I was very disappointed by this book. While the general fishkeeping advice is sound, that can be found in many other books. I bought this volume specifically to obtain information on setting up accurate biotope aquaria, and here it fell far short of my expectations. As another reviewer commented, fish are thrown together simply because they come from the same general geographic region (i.e., Southeast Asia) rather than because they truly come from the same lake or river. Plants, too, are included inappropriately--despite what many authors seem to think, no authentic Rift Lake (Lake Malawi and Lake Tanganyika) should feature plants--only rocks, substrate, algae, and snail shells for shell-dwellers.
On the positive side, as I said, the fishkeeping advice is good. Additionally, while the "biotopes" given aren't real biotopes at all, the author does provide useful advice on how to simulate what I call "bio-types": the substrate, water flow, and other features of particular types of aquatic environments, such as river, lakes, and mountain streams.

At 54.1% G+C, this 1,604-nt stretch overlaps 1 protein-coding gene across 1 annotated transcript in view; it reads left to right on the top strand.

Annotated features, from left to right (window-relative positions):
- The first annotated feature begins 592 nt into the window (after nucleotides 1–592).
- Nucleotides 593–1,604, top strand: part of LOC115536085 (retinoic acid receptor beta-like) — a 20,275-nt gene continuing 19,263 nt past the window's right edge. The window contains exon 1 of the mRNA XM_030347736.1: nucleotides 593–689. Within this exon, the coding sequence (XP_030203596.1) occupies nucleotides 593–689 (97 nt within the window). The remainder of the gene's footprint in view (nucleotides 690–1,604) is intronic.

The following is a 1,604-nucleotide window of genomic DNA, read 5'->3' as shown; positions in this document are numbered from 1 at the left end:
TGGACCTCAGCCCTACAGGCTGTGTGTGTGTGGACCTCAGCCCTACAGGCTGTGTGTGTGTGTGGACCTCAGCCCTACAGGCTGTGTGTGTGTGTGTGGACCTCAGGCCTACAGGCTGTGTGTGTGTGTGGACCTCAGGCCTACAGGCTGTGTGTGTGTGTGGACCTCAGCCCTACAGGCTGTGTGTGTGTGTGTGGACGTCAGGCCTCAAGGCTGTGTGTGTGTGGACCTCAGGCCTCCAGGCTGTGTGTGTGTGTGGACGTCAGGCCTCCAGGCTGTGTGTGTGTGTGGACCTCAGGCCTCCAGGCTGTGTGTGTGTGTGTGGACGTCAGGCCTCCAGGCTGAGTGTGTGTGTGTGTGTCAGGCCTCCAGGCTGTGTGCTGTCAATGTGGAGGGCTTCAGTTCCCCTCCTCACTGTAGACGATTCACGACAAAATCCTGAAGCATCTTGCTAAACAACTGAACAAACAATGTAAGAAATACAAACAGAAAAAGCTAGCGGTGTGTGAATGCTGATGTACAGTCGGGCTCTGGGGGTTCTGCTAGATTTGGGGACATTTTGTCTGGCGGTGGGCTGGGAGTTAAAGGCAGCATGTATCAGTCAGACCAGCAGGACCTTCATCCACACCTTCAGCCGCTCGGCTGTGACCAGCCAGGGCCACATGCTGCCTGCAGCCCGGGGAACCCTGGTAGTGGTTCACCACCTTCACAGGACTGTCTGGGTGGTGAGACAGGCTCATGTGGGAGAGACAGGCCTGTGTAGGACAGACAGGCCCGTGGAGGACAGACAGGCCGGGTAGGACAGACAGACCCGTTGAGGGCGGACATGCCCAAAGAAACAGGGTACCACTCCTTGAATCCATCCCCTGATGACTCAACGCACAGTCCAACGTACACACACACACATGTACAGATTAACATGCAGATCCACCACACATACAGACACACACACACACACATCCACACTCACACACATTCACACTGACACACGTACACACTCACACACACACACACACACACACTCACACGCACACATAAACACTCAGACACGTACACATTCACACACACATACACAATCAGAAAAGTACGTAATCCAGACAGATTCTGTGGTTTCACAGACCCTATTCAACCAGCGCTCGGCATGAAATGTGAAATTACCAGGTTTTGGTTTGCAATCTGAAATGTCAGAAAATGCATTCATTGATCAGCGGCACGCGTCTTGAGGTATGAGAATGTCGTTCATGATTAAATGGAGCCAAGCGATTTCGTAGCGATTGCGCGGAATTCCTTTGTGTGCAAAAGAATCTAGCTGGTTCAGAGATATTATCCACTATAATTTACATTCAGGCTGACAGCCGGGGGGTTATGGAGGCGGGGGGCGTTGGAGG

Bottom line: If you're interested in setting up tanks that recall a certain type of aquatic environment, and aren't particular about whether or not the fish and plants you include are actually found together in nature, you may want to investigate this book. However, if you're interested in creating a true biotope aquarium, one intended to to be a snapshot of a specific environment, such as a Lake Tanganyika rocky reef, a small stream in Thailand, or a Rio Negro floodwater, look elsewhere. Despite the book's title, you won't find the information you need here.